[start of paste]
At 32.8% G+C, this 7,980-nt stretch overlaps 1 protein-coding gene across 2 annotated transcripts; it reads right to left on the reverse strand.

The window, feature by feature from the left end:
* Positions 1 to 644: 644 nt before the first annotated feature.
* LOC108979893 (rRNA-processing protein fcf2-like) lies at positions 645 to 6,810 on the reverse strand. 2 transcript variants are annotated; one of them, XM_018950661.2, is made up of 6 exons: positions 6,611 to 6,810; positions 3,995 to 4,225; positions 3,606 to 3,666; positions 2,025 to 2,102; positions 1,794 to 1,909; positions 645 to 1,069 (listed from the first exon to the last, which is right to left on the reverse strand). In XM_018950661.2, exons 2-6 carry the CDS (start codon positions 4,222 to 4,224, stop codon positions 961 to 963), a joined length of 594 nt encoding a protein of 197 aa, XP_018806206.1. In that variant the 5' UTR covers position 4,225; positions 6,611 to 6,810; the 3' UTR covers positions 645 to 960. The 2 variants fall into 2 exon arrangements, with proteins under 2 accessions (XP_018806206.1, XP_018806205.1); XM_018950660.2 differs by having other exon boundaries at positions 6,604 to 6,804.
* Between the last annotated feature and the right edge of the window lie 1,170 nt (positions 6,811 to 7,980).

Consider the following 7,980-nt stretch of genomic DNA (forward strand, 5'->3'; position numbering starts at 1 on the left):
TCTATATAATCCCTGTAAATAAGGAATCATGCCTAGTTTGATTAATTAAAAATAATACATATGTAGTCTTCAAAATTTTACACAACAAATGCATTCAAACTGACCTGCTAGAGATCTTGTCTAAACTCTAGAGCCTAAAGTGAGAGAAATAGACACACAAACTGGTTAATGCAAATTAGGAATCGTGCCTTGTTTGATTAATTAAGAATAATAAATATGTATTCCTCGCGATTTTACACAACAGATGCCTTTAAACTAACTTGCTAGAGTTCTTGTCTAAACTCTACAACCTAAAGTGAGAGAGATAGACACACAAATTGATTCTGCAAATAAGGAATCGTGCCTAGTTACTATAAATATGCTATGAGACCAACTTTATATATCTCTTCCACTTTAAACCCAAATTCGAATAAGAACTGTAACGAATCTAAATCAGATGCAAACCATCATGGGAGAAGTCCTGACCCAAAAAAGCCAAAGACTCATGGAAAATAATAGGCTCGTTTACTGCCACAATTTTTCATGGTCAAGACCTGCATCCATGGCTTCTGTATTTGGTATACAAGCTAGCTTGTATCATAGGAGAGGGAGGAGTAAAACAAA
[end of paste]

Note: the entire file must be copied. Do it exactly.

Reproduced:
At 32.8% G+C, this 7,980-nt stretch overlaps 1 protein-coding gene across 2 annotated transcripts; it reads right to left on the reverse strand.

The window, feature by feature from the left end:
* Positions 1 to 644: 644 nt before the first annotated feature.
* LOC108979893 (rRNA-processing protein fcf2-like) lies at positions 645 to 6,810 on the reverse strand. 2 transcript variants are annotated; one of them, XM_018950661.2, is made up of 6 exons: positions 6,611 to 6,810; positions 3,995 to 4,225; positions 3,606 to 3,666; positions 2,025 to 2,102; positions 1,794 to 1,909; positions 645 to 1,069 (listed from the first exon to the last, which is right to left on the reverse strand). In XM_018950661.2, exons 2-6 carry the CDS (start codon positions 4,222 to 4,224, stop codon positions 961 to 963), a joined length of 594 nt encoding a protein of 197 aa, XP_018806206.1. In that variant the 5' UTR covers position 4,225; positions 6,611 to 6,810; the 3' UTR covers positions 645 to 960. The 2 variants fall into 2 exon arrangements, with proteins under 2 accessions (XP_018806206.1, XP_018806205.1); XM_018950660.2 differs by having other exon boundaries at positions 6,604 to 6,804.
* Between the last annotated feature and the right edge of the window lie 1,170 nt (positions 6,811 to 7,980).

Consider the following 7,980-nt stretch of genomic DNA (forward strand, 5'->3'; position numbering starts at 1 on the left):
TCTATATAATCCCTGTAAATAAGGAATCATGCCTAGTTTGATTAATTAAAAATAATACATATGTAGTCTTCAAAATTTTACACAACAAATGCATTCAAACTGACCTGCTAGAGATCTTGTCTAAACTCTAGAGCCTAAAGTGAGAGAAATAGACACACAAACTGGTTAATGCAAATTAGGAATCGTGCCTTGTTTGATTAATTAAGAATAATAAATATGTATTCCTCGCGATTTTACACAACAGATGCCTTTAAACTAACTTGCTAGAGTTCTTGTCTAAACTCTACAACCTAAAGTGAGAGAGATAGACACACAAATTGATTCTGCAAATAAGGAATCGTGCCTAGTTACTATAAATATGCTATGAGACCAACTTTATATATCTCTTCCACTTTAAACCCAAATTCGAATAAGAACTGTAACGAATCTAAATCAGATGCAAACCATCATGGGAGAAGTCCTGACCCAAAAAAGCCAAAGACTCATGGAAAATAATAGGCTCGTTTACTGCCACAATTTTTCATGGTCAAGACCTGCATCCATGGCTTCTGTATTTGGTATACAAGCTAGCTTGTATCATAGGAGAGGGAGGAGTAAAACAAA